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0235 Ancient Khotan : vol.1
Ancient Khotan : vol.1 / Page 235 (Grayscale High Resolution Image)

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doi: 10.20676/00000182
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My archaeological inquiries and explorations in the Khotan region, the account of which may now be resumed, were in the first place directed towards the identification of those ancient sites within the oasis, of which some notice is to be found in the records discussed in the preceding chapter. All these sites, including that of the ancient capital, belong to the topographia sacra of Khotan, and consequently it is natural that Hsüan-tsang should prove our principal and most reliable guide for their location.

It was no small advantage that I was able to commence my survey of the sites described Topogra-

by the pilgrim from a point, the identity of which was from the first placed beyond all doubt Khhotanra of

by unmistakable natural features. M. Grenard had already recognized that Hsüan-tsang's Hill of   •
Gogrriga, with its sacred cave and shrine, situated to the south-west of the capital, could be no other than the Kohmâri hill which rises above the Kara-kash river near the extreme south-west of the oasis, and in its conglomerate cliffs contains a small cave held sacred to this day as a Zidrat 1. My surveying expedition into the Kun-lun range south of Khotan, for which I had been obliged to set out within a few days after my first arrival 2, had by the z zth of November, 1900, brought me down to Ujat, where the valley of the Kara-kâsh debouches into the fertile plain of the oasis. I could not have desired a more appropriate place from which to start my archaeological survey of the oasis ; and the fatigues resulting from the trying mountain journey just completed did not keep me from visiting on the next day the neighbouring hill of Kohmâri.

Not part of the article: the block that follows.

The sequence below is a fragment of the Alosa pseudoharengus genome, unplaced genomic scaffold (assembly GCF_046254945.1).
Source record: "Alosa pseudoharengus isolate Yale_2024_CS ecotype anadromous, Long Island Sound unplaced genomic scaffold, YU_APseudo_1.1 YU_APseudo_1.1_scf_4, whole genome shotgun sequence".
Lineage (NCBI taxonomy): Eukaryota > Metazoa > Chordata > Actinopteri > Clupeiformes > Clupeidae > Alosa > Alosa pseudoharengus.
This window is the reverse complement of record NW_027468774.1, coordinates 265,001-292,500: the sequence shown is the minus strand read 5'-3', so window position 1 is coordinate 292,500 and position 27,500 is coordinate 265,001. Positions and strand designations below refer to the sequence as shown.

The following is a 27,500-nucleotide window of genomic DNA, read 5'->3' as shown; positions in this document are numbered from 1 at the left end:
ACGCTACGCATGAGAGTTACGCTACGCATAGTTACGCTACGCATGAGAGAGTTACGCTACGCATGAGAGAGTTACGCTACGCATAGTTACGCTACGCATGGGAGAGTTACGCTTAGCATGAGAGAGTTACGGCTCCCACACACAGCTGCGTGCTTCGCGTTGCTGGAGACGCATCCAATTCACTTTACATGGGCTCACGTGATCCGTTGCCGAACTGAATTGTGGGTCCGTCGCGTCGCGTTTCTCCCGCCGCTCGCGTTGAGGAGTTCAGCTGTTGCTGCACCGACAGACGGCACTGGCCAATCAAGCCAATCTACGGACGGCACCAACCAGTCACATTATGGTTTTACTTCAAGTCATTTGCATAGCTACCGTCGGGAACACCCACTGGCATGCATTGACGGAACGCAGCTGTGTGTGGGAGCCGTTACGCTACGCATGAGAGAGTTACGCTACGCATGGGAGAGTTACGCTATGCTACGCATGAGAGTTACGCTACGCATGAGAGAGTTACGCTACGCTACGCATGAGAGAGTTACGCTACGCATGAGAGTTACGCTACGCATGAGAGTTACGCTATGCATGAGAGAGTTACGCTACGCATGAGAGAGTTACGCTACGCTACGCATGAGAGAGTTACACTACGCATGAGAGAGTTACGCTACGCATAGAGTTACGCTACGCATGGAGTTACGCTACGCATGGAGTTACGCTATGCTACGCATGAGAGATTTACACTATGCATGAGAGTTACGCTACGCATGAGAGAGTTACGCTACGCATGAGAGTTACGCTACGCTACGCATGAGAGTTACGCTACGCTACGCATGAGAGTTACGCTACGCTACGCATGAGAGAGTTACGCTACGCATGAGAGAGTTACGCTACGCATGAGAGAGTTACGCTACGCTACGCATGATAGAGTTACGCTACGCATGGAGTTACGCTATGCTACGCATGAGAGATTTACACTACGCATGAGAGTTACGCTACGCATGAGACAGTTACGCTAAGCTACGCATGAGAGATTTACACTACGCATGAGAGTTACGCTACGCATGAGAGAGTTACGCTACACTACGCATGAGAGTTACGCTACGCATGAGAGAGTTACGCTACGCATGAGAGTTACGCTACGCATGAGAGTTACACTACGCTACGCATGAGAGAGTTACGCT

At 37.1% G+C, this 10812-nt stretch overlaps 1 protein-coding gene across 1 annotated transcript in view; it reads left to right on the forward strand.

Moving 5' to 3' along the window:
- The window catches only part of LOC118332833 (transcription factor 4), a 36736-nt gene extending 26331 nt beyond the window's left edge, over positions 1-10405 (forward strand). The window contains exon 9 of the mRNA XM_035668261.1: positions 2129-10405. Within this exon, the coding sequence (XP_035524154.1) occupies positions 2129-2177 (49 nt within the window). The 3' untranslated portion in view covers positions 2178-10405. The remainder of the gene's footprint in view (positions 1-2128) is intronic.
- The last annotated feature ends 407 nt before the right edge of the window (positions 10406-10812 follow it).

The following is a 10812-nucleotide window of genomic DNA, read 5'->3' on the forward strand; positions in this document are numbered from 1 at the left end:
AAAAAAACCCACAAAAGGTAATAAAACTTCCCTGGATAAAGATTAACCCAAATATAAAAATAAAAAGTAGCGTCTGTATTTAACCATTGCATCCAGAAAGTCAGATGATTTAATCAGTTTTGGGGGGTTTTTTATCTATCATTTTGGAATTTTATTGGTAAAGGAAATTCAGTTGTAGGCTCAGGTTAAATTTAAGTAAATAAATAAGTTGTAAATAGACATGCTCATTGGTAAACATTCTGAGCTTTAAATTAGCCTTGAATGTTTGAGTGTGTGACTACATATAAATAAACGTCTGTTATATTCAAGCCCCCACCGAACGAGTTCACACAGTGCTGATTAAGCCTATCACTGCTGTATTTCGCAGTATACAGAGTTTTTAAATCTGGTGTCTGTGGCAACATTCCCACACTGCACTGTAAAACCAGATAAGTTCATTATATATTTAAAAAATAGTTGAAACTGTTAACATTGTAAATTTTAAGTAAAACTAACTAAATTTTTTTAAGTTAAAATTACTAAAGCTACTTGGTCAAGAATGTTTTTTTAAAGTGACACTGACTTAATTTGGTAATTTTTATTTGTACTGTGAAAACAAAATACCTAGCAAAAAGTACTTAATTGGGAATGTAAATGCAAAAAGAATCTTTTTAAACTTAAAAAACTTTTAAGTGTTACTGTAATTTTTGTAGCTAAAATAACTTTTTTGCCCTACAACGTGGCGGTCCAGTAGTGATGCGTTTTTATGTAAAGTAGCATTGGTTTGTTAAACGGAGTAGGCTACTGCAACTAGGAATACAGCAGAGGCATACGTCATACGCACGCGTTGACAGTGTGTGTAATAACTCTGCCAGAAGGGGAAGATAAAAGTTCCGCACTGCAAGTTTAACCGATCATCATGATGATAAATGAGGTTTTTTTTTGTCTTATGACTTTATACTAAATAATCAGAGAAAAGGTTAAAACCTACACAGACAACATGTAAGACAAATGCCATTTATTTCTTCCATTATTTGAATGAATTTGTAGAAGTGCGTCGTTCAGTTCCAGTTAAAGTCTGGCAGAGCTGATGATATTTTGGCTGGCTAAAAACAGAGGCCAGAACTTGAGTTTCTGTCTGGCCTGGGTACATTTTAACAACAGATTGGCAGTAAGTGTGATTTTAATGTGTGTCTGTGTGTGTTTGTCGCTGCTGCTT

Hsüan-tsang's Memoirs tell us that ` to the south-west of the capital about twenty li or so Hstlan-

is Mount Chtu-shih-ling-ch leh (or Go.rnga, meaning in Chinese " the cow's horn ") 3. This hill tsang's Mt.


has two peaks, steeply scarped and very pointed. In the valley which separates them 4, there has been built a convent ; in this is placed a statue of Buddha which constantly spreads around a brilliant light. In ancient days Tathâgata came to this spot and delivered a concise digest of the Law for the benefit of the gods. He prophesied that in this country there would be founded a kingdom, and that its inhabitants would respect and honour his Law and zealously follow the doctrine of the Great Vehicle'.

1 See Grenard, Mission D. de Rhins, iii. pp. 142 sqq.

2 For an account of this expedition, rapid and difficult, but amply rewarded by geographical results, see Ruins of Khotan, pp. 206-43.

3 See Mémoire; ii. pp. 229 sqq.; Siyu-ki, trans!. Beal, ii. p. 313. I follow Julien's version except where otherwise indicated.

The meaning of the Sanskrit Goriiga is given in a note

of the original by niu-chio 4   ; niu can mean both ox
or cow. The latter translation is adopted in the name, in accordance with S. Levi's rendering, see below, p. 186.


4 I have reproduced above the translation given by Rémusat ( Ville de Khotan, p. 43) which appears to come nearest to a description of the actual features of the locality meant. Julien translates ' Il est surmonté de deux pics, et, de quatre côtés, il est comme taillé à angles droits. Entre la vallée et les flancs de cette montagne, on a construit un couvent, &c.' Beal has : ` there are two peaks to this mountain, and around these peaks there are on each side a connected line of hills. In one of these valleys there has been built a Sanghdrdma, &c.' It would seem that the wording of the original text presents some ambiguity.


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